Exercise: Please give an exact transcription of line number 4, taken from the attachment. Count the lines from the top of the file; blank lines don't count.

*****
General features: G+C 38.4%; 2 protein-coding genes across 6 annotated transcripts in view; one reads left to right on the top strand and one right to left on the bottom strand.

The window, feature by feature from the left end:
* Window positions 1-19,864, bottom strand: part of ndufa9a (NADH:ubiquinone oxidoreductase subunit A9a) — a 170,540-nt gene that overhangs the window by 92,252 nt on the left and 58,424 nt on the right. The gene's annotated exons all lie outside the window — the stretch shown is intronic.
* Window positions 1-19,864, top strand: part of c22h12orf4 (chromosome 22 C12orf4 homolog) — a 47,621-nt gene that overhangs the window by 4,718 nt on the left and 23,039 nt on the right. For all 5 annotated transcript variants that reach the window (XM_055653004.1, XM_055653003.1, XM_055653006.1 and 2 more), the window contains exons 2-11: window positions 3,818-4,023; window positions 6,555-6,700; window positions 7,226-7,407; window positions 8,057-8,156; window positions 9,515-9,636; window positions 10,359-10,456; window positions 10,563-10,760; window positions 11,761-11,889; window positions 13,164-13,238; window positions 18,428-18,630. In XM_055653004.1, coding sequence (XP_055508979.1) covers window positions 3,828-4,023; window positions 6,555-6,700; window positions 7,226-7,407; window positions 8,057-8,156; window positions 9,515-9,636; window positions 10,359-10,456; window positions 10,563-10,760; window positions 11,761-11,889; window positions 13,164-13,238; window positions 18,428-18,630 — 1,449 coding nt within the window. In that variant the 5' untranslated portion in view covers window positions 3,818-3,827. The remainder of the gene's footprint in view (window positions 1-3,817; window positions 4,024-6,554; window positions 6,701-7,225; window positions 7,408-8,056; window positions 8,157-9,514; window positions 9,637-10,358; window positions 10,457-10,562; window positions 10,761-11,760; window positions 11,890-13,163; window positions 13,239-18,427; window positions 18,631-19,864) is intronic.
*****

* Window positions 1-19,864, top strand: part of c22h12orf4 (chromosome 22 C12orf4 homolog) — a 47,621-nt gene that overhangs the window by 4,718 nt on the left and 23,039 nt on the right. For all 5 annotated transcript variants that reach the window (XM_055653004.1, XM_055653003.1, XM_055653006.1 and 2 more), the window contains exons 2-11: window positions 3,818-4,023; window positions 6,555-6,700; window positions 7,226-7,407; window positions 8,057-8,156; window positions 9,515-9,636; window positions 10,359-10,456; window positions 10,563-10,760; window positions 11,761-11,889; window positions 13,164-13,238; window positions 18,428-18,630. In XM_055653004.1, coding sequence (XP_055508979.1) covers window positions 3,828-4,023; window positions 6,555-6,700; window positions 7,226-7,407; window positions 8,057-8,156; window positions 9,515-9,636; window positions 10,359-10,456; window positions 10,563-10,760; window positions 11,761-11,889; window positions 13,164-13,238; window positions 18,428-18,630 — 1,449 coding nt within the window. In that variant the 5' untranslated portion in view covers window positions 3,818-3,827. The remainder of the gene's footprint in view (window positions 1-3,817; window positions 4,024-6,554; window positions 6,701-7,225; window positions 7,408-8,056; window positions 8,157-9,514; window positions 9,637-10,358; window positions 10,457-10,562; window positions 10,761-11,760; window positions 11,890-13,163; window positions 13,239-18,427; window positions 18,631-19,864) is intronic.